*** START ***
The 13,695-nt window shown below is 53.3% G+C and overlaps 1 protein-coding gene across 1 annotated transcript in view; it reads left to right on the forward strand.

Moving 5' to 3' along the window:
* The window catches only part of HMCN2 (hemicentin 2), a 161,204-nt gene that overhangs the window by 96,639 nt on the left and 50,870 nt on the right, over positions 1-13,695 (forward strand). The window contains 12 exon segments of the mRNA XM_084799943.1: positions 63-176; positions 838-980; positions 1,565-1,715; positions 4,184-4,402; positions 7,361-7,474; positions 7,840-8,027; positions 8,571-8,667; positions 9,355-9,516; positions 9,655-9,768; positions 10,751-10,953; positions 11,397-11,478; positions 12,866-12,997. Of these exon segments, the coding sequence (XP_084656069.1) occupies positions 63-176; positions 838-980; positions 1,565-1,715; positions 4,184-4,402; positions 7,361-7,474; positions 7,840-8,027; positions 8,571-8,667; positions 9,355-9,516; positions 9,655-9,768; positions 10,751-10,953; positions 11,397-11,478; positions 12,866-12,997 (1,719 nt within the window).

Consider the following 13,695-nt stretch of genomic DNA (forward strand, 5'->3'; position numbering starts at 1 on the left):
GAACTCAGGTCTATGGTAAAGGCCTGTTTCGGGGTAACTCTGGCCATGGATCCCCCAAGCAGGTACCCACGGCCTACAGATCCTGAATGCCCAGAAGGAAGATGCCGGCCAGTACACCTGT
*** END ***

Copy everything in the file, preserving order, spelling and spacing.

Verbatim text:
The 13,695-nt window shown below is 53.3% G+C and overlaps 1 protein-coding gene across 1 annotated transcript in view; it reads left to right on the forward strand.

Moving 5' to 3' along the window:
* The window catches only part of HMCN2 (hemicentin 2), a 161,204-nt gene that overhangs the window by 96,639 nt on the left and 50,870 nt on the right, over positions 1-13,695 (forward strand). The window contains 12 exon segments of the mRNA XM_084799943.1: positions 63-176; positions 838-980; positions 1,565-1,715; positions 4,184-4,402; positions 7,361-7,474; positions 7,840-8,027; positions 8,571-8,667; positions 9,355-9,516; positions 9,655-9,768; positions 10,751-10,953; positions 11,397-11,478; positions 12,866-12,997. Of these exon segments, the coding sequence (XP_084656069.1) occupies positions 63-176; positions 838-980; positions 1,565-1,715; positions 4,184-4,402; positions 7,361-7,474; positions 7,840-8,027; positions 8,571-8,667; positions 9,355-9,516; positions 9,655-9,768; positions 10,751-10,953; positions 11,397-11,478; positions 12,866-12,997 (1,719 nt within the window).

Consider the following 13,695-nt stretch of genomic DNA (forward strand, 5'->3'; position numbering starts at 1 on the left):
GAACTCAGGTCTATGGTAAAGGCCTGTTTCGGGGTAACTCTGGCCATGGATCCCCCAAGCAGGTACCCACGGCCTACAGATCCTGAATGCCCAGAAGGAAGATGCCGGCCAGTACACCTGT